The net result of all this is that most every card Hillary plays is really a Trump card, and the American public -- whether they are watching TV news or "Seinfeld" reruns -- keep seeing and hearing the Donald. Most recently, Trump promised a major announcement, finally admitting that Barack Obama was actually born in the United States. Thus, he managed to garner nearly an hour-and-a-half of continuous TV coverage on the 24-hour news channels. Most of said coverage did nothing but show off Trump's new hotel in Washington, D.C., and tout a parade of generals proclaiming that what we needed was a "tough guy" military posture, and that Trump was the only tough guy running (in fact, the only guy running). In actuality, the "major announcement" lasted about all of 10 seconds.

In the 2012 presidential election, only 57.5 percent of eligible voters actually cast a ballot. But in 1876, that number was 81.8 percent. In other words, it is certainly possible that, in 2012, nearly 30 million votes were left on the table. The combination of his saturated TV coverage (clearly aided and abetted by both the Clinton campaign and the media as a whole), together with his pre-existing celebrity business presence in many places around the country, gives him a very good shot at seducing those 30 million voters, and inducing them to vote Trump.

Of course, no one is exactly sure who that 30 million figure represents. Nevertheless, it's a good bet they're not studying philosophy or reading the New York Times. Rather, they're probably going to church and carrying guns. They are also probably dissatisfied with the "deplorable" antics in Washington over the last eight years, and they probably know someone who is out of work. And maybe they're starting to do something that they didn't do before -- like responding to a pollster's questions.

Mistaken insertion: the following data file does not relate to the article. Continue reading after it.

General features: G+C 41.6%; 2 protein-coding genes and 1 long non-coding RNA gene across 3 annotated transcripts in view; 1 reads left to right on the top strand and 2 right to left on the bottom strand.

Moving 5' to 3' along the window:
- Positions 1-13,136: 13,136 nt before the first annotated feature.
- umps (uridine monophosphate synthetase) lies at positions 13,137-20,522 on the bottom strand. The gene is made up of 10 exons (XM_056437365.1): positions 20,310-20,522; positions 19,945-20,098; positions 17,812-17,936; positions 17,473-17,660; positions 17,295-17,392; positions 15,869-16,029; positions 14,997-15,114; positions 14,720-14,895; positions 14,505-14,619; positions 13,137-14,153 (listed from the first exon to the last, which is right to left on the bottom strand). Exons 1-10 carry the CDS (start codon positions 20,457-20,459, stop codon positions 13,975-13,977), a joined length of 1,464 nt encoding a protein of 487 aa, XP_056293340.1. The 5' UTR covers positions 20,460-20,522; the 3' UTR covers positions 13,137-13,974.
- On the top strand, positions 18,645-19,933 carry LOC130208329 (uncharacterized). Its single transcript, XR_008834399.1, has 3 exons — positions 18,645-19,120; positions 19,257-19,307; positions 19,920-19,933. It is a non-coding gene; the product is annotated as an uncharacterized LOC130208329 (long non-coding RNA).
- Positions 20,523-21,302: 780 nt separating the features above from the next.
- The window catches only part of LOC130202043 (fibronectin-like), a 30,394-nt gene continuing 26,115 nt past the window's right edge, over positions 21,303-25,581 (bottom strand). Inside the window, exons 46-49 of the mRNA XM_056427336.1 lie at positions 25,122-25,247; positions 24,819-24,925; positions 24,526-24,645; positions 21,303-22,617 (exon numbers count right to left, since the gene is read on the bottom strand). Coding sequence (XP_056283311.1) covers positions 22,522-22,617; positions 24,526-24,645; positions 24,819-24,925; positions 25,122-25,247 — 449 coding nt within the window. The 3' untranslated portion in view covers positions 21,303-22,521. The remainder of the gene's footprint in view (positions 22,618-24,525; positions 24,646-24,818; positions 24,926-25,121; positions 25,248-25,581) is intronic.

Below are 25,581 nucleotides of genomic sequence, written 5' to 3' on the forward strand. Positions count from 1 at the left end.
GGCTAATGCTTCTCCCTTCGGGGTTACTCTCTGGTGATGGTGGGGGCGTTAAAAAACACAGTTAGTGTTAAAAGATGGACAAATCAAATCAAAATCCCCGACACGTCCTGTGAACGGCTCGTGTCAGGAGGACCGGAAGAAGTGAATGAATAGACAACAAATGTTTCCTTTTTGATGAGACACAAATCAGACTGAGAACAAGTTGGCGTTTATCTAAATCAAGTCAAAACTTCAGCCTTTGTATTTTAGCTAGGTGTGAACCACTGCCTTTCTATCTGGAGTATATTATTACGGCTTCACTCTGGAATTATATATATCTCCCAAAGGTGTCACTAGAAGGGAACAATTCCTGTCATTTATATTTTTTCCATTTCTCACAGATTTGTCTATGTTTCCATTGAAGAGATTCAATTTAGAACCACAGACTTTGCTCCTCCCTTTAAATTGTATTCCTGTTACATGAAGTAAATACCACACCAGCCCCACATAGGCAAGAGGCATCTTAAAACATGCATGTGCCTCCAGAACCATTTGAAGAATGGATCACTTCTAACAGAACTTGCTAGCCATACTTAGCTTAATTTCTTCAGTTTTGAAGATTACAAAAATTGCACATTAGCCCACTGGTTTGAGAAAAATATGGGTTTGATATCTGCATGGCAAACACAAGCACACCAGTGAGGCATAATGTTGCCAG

In the meeting last spring, The Donald stopped for a minute to relate a personal story of his childhood. His father had told him that all publicity was good publicity, and of course lent him the now notorious $1 million. But it was his mother who gave him the advice most relevant to his current political success. "Whatever you do, if it doesn't embarrass you, ultimately it can't be used against you. However much you are attacked, if you are not embarrassed and stick to your guns, you will always eventually win."

And so The Donald is winning by telling those disgruntled, hidden voters just what they want to hear -- in terms that they are used to hearing. And not only does he not give a damn about what politically correct candidates or commentators might say about him, he makes great use of their fatuous invective. They are all his secret surrogates.

Of course, if The Donald wins the election this year, it will really be because PT Barnum is no longer around to run.

David Bergstein is a financier and CEO of Cyrano Group. He is known for his talent in accurately predicting trends and recognizing opportunities to restore and reposition businesses. Bergstein is a leading expert in the field of financing.

TheBlaze contributor channel supports an open discourse on a range of views. The opinions expressed in this channel are solely those of each individual author.